Aviva Chomsky, PhD, professor of history and coordinator of Latin American, Latino and Caribbean Studies at Salem State University, will be on campus next week to discuss what she calls the “social, economic, and legal inequality” of the United States immigration system.
The talk, entitled “America’s Border Crisis: How Immigration Became Illegal,” will be held on Monday, March 2, from 2:55-4:20 PM in the Leo A. Guthart Cultural Center Theater, Axinn Library, First Floor, South Campus. It is the second event in this semester’s International Scene Lecture Series.
“While in some ways the United States is a country of immigrants, it is also a country that has used its citizenship and immigration policies to discriminate and to create and perpetuate inequalities,” said Professor Chomsky. “’Undocumentedness’ is only the most recent legal category created to maintain a labor force of people of color legally excluded from equal rights – but while the category was created for Mexican workers, it expanded in the late twentieth century as border militarization led to death and suffering on the border, and generations of permanently divided families.”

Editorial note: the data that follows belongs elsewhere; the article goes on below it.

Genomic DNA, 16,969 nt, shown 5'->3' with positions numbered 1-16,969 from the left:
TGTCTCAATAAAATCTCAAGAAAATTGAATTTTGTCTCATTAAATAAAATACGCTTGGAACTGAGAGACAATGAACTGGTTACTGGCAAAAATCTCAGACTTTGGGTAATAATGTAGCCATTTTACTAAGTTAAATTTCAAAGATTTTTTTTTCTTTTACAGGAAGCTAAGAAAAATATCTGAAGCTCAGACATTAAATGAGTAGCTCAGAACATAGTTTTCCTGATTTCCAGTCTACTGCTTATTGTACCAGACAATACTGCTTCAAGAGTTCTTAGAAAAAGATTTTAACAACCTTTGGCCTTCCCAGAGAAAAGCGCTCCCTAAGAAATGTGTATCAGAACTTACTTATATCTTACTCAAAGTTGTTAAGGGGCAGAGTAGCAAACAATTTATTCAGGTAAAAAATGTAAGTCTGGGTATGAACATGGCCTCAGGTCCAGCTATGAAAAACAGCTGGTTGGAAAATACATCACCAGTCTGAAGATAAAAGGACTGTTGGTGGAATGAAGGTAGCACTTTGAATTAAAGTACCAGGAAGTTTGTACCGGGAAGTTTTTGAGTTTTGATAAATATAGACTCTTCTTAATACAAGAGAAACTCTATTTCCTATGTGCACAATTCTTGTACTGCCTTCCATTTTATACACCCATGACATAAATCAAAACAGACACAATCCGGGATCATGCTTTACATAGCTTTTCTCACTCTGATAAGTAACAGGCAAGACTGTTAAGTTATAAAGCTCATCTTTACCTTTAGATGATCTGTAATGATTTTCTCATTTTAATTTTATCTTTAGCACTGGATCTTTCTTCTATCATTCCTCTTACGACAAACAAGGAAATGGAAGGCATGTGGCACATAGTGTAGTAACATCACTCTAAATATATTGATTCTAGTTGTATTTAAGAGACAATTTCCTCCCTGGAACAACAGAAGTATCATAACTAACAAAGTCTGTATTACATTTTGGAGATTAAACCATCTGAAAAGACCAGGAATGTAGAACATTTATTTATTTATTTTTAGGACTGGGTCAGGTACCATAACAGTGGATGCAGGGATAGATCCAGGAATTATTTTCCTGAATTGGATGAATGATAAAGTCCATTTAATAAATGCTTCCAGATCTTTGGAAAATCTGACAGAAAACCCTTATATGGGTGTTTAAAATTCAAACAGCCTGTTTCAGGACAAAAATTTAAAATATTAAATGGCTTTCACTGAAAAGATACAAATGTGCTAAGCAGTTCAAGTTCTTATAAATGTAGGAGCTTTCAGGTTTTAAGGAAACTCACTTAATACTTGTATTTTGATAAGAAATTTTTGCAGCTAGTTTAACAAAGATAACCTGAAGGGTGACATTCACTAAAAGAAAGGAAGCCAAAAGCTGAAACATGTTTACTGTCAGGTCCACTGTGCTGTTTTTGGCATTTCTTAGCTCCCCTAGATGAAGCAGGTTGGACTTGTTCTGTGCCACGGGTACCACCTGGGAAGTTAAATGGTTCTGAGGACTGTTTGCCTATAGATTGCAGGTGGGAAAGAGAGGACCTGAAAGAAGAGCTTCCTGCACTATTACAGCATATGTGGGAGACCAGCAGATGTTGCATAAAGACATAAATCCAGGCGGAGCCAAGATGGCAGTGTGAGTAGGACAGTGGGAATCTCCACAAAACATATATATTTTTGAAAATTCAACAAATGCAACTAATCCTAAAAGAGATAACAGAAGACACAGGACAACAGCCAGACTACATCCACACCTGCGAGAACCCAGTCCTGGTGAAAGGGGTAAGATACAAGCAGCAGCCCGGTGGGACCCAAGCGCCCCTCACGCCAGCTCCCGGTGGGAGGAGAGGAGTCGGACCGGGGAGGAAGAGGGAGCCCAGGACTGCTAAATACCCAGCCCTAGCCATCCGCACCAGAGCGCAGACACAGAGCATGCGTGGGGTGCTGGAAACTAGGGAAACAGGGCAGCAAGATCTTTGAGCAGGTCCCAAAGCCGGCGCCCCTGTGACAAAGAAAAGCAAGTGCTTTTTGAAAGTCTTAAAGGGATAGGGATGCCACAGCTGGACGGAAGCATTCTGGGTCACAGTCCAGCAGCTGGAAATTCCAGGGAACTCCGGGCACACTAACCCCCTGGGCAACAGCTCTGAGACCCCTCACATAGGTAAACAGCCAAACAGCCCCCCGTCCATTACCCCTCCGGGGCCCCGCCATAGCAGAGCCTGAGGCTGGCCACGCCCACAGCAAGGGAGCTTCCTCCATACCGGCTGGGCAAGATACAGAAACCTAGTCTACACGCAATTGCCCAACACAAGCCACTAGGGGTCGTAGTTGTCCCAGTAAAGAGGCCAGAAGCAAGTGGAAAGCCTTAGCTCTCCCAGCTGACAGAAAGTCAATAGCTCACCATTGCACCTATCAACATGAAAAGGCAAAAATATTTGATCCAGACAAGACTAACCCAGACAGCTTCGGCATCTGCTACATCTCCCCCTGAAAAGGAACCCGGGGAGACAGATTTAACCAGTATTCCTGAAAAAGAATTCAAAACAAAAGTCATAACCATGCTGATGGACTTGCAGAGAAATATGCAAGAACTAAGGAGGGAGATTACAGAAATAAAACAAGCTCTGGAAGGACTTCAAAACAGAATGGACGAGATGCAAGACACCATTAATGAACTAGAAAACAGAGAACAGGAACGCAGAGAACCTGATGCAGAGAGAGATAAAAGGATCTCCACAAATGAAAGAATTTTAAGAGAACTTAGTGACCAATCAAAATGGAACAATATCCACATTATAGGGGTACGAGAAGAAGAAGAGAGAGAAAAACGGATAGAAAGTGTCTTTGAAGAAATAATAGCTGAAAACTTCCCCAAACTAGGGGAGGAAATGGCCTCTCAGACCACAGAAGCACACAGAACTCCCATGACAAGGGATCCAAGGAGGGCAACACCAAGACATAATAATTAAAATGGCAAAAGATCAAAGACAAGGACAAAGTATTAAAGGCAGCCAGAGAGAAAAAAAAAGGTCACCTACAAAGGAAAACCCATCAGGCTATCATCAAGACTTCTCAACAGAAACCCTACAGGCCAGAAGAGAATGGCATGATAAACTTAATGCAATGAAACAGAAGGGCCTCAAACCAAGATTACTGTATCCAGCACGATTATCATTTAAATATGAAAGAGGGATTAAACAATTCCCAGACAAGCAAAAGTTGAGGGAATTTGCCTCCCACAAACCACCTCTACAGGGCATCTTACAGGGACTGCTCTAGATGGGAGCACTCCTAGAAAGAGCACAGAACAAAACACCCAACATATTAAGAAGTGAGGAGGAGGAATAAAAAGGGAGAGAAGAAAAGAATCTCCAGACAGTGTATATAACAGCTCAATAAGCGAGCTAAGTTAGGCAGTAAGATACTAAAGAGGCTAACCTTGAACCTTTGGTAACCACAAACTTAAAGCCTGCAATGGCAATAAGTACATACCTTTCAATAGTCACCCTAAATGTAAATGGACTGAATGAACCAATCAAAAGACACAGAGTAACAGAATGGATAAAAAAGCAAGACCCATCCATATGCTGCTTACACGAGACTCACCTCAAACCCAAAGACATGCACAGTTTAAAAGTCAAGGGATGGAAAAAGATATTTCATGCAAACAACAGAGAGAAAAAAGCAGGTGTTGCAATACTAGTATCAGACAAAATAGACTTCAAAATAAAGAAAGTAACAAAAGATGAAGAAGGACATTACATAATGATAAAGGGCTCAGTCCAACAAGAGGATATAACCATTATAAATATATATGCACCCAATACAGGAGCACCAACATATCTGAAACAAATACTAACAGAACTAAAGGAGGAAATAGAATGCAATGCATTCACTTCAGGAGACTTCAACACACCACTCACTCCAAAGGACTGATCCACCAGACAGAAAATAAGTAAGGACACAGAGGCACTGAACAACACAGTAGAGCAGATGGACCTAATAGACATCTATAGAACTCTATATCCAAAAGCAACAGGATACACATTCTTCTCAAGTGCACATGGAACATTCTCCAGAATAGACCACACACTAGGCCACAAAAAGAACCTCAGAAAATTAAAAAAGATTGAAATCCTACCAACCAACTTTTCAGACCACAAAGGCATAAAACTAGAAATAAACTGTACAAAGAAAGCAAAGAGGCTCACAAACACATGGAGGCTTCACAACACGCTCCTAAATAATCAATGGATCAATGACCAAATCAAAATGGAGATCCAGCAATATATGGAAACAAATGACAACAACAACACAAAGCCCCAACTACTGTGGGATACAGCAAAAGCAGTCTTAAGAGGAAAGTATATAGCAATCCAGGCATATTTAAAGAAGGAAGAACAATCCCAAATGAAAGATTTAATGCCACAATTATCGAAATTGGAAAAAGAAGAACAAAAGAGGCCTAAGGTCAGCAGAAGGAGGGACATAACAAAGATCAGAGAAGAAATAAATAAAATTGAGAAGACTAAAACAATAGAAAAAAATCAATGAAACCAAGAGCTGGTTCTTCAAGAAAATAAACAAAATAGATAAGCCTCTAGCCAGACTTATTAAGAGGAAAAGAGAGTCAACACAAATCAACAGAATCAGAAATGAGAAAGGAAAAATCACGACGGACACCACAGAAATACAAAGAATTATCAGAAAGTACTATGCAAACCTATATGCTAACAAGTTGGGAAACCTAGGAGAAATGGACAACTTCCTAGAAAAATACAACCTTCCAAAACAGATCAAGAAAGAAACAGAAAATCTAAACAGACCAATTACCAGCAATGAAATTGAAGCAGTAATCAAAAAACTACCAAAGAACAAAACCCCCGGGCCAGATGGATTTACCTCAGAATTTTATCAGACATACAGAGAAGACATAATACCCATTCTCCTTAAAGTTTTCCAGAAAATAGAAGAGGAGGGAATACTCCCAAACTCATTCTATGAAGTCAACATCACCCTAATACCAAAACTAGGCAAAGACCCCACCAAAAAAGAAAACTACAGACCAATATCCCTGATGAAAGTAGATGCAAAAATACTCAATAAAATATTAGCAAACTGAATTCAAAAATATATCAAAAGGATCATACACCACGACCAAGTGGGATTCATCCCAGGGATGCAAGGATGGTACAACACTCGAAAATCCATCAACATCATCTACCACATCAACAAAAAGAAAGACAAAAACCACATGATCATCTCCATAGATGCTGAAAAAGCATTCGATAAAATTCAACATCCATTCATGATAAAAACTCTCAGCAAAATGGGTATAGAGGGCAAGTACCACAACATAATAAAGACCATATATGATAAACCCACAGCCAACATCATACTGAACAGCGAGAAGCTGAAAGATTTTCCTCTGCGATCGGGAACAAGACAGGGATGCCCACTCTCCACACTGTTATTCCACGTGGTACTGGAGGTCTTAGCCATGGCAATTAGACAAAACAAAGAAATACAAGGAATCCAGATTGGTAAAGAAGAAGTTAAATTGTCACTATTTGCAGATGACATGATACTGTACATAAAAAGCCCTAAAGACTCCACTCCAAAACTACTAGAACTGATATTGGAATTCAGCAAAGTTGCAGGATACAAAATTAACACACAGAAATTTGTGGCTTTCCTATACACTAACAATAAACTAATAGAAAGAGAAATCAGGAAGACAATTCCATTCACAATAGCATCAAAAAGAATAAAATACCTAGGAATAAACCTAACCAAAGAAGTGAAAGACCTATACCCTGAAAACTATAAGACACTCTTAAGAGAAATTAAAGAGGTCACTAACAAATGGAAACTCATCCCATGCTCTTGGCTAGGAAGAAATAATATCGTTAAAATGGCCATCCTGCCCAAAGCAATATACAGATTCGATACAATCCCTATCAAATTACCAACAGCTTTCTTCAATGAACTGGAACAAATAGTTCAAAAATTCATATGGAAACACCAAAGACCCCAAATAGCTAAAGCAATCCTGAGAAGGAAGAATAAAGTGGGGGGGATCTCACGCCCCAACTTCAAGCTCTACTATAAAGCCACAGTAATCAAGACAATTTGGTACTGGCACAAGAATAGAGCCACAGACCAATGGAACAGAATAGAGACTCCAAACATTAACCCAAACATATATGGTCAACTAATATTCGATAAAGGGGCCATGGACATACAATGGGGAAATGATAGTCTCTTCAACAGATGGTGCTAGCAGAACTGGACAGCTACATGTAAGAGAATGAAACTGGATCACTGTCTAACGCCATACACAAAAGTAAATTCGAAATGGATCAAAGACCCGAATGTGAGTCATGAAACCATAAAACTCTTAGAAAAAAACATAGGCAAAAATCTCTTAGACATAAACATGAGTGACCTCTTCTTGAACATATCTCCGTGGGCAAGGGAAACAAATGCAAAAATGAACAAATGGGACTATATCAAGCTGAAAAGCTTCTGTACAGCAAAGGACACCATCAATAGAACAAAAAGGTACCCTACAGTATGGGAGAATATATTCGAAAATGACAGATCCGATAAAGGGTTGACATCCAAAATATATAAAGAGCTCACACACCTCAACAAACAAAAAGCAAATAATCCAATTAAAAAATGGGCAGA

Professor Chomsky says her talk will explore how the “President, Congress, the courts, and the general public are struggling between seemingly irreconcilable goals: that of equal rights for all, and that of maintaining a labor force that is cheap because the law excludes it.”
This year’s International Scene Lecture Series, co-sponsored by the Center for Civic Engagement, examines the theme, “What Kind of America: Urgent Domestic and Foreign Policy Challenges.”